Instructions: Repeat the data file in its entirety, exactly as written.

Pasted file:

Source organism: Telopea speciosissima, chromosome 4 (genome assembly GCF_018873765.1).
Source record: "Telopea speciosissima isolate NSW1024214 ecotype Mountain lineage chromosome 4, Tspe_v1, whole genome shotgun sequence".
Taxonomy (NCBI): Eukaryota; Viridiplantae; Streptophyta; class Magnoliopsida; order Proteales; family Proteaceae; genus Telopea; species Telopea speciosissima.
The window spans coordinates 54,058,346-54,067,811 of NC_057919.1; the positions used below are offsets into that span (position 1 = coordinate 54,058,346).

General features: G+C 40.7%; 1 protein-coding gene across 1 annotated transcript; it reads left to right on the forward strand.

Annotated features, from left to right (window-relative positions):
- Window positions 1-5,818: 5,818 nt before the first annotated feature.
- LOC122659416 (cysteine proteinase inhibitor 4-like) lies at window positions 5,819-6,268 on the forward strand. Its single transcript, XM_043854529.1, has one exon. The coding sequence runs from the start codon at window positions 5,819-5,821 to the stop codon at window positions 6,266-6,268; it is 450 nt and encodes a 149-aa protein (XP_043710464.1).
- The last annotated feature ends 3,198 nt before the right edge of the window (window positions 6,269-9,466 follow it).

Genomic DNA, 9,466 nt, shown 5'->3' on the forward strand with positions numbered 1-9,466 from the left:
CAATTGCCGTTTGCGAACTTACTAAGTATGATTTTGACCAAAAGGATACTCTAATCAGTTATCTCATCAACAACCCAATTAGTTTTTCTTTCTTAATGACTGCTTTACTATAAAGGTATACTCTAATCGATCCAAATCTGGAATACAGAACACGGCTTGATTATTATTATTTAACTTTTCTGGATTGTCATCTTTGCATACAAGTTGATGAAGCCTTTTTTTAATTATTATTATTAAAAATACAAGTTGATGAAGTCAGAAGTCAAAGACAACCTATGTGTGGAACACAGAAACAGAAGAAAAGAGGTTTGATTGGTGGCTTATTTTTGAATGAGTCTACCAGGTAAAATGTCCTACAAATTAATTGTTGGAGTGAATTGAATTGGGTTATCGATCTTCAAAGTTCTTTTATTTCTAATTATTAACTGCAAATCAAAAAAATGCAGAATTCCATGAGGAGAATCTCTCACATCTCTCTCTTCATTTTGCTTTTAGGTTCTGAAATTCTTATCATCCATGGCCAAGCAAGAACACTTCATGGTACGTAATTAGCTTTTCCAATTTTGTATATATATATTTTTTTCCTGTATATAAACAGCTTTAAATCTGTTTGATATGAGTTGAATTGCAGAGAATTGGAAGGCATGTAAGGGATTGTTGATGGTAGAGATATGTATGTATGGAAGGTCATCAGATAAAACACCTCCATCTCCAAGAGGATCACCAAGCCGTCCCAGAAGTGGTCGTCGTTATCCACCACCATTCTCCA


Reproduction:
Source organism: Telopea speciosissima, chromosome 4 (genome assembly GCF_018873765.1).
Source record: "Telopea speciosissima isolate NSW1024214 ecotype Mountain lineage chromosome 4, Tspe_v1, whole genome shotgun sequence".
Taxonomy (NCBI): Eukaryota; Viridiplantae; Streptophyta; class Magnoliopsida; order Proteales; family Proteaceae; genus Telopea; species Telopea speciosissima.
The window spans coordinates 54,058,346-54,067,811 of NC_057919.1; the positions used below are offsets into that span (position 1 = coordinate 54,058,346).

General features: G+C 40.7%; 1 protein-coding gene across 1 annotated transcript; it reads left to right on the forward strand.

Annotated features, from left to right (window-relative positions):
- Window positions 1-5,818: 5,818 nt before the first annotated feature.
- LOC122659416 (cysteine proteinase inhibitor 4-like) lies at window positions 5,819-6,268 on the forward strand. Its single transcript, XM_043854529.1, has one exon. The coding sequence runs from the start codon at window positions 5,819-5,821 to the stop codon at window positions 6,266-6,268; it is 450 nt and encodes a 149-aa protein (XP_043710464.1).
- The last annotated feature ends 3,198 nt before the right edge of the window (window positions 6,269-9,466 follow it).

Genomic DNA, 9,466 nt, shown 5'->3' on the forward strand with positions numbered 1-9,466 from the left:
CAATTGCCGTTTGCGAACTTACTAAGTATGATTTTGACCAAAAGGATACTCTAATCAGTTATCTCATCAACAACCCAATTAGTTTTTCTTTCTTAATGACTGCTTTACTATAAAGGTATACTCTAATCGATCCAAATCTGGAATACAGAACACGGCTTGATTATTATTATTTAACTTTTCTGGATTGTCATCTTTGCATACAAGTTGATGAAGCCTTTTTTTAATTATTATTATTAAAAATACAAGTTGATGAAGTCAGAAGTCAAAGACAACCTATGTGTGGAACACAGAAACAGAAGAAAAGAGGTTTGATTGGTGGCTTATTTTTGAATGAGTCTACCAGGTAAAATGTCCTACAAATTAATTGTTGGAGTGAATTGAATTGGGTTATCGATCTTCAAAGTTCTTTTATTTCTAATTATTAACTGCAAATCAAAAAAATGCAGAATTCCATGAGGAGAATCTCTCACATCTCTCTCTTCATTTTGCTTTTAGGTTCTGAAATTCTTATCATCCATGGCCAAGCAAGAACACTTCATGGTACGTAATTAGCTTTTCCAATTTTGTATATATATATTTTTTTCCTGTATATAAACAGCTTTAAATCTGTTTGATATGAGTTGAATTGCAGAGAATTGGAAGGCATGTAAGGGATTGTTGATGGTAGAGATATGTATGTATGGAAGGTCATCAGATAAAACACCTCCATCTCCAAGAGGATCACCAAGCCGTCCCAGAAGTGGTCGTCGTTATCCACCACCATTCTCCA